Geburtshilfe Frauenheilkd 2018; 78(11): 1150
DOI: 10.1055/s-0038-1675451
Abstracts
Georg Thieme Verlag KG Stuttgart · New York

Lead structure optimization of compounds identified to induce differentiation in solid tumors

K Esser
1  Heinrich-Heine-University of Düsseldorf, Department of Obstetrics and Gynecology, Life Science Center, Düsseldorf, Deutschland
,
A Kulik
1  Heinrich-Heine-University of Düsseldorf, Department of Obstetrics and Gynecology, Life Science Center, Düsseldorf, Deutschland
,
A Klinger
2  MicroCombiChem GmbH, Wiesbaden, Deutschland
,
E Fleischer
2  MicroCombiChem GmbH, Wiesbaden, Deutschland
,
H Neubauer
1  Heinrich-Heine-University of Düsseldorf, Department of Obstetrics and Gynecology, Life Science Center, Düsseldorf, Deutschland
,
D Niederacher
1  Heinrich-Heine-University of Düsseldorf, Department of Obstetrics and Gynecology, Life Science Center, Düsseldorf, Deutschland
,
T Fehm
1  Heinrich-Heine-University of Düsseldorf, Department of Obstetrics and Gynecology, Life Science Center, Düsseldorf, Deutschland
› Author Affiliations
Acknowledgement: The AGO-TraFo is grateful to the German Cancer Society (Deutsche Krebsgesellschaft e.V.) for their financial support of the 10th scientific symposium of the AGO-TraFo.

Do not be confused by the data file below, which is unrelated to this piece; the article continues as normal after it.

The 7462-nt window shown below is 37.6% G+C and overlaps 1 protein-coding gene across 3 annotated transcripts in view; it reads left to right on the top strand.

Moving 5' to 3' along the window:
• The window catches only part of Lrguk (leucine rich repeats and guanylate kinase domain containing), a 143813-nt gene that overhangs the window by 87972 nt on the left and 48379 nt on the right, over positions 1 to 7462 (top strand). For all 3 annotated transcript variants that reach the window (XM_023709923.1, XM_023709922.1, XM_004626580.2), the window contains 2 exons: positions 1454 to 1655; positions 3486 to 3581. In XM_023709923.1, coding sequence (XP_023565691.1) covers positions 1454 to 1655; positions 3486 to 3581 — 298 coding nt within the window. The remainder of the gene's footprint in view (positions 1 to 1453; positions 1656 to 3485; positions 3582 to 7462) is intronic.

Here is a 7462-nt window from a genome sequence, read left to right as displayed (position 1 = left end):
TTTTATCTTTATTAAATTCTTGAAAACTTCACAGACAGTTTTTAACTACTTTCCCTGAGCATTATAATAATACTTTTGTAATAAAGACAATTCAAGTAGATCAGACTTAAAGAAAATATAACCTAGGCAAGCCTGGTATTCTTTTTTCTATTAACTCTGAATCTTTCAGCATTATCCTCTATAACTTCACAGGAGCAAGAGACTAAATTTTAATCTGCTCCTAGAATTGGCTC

Further Information

Publication History

Publication Date:
26 November 2018 (online)

 

Purpose:

A high compound pharmacological potency, which is determined by the drug affinity as well as efficacy, is an important requirement for a favourable drug candidate development towards its clinical application. Especially, hit candidates identified by phenotype-based screenings require an extensive medicinal chemical optimization since compound-target interactions are mostly unknown preventing more specific molecular modifications. Thus, performing phenotypic screening to target rarely investigated pathophysiological mechanisms like activating differentiation programs to overcome tumor specific differentiation blocks in solid tumors requires early derivatisation of identified hits for successful drug development.

Methods:

Based on a novel cell-based phenotypic high-throughput screening system we identified two compounds which induce differentiation in triple-negative breast cancer and non-small cell lung cancer, respectively. To generate compounds with an increased pharmacological potency, selected hits were chosen for distinct chemical modifications and investigated for their differentiation inducing capacity in MDA-MB-231 and A549 cells via dose-response analysis.

Results:

Among the derivates tested we detected one compound for each tumor entity with significantly increased pharmacological potency compared to the hits originally identified by the primary screening. In contrast, the remaining derivates showed no or an only reduced effect.

Conclusions:

We have successfully optimized the differentiating potency for two novel substance classes in MDA-MB-231 and A549 cancer cell lines. Validation in secondary tests and further lead structure optimization will be performed to further develop the selected compounds towards a clinical application.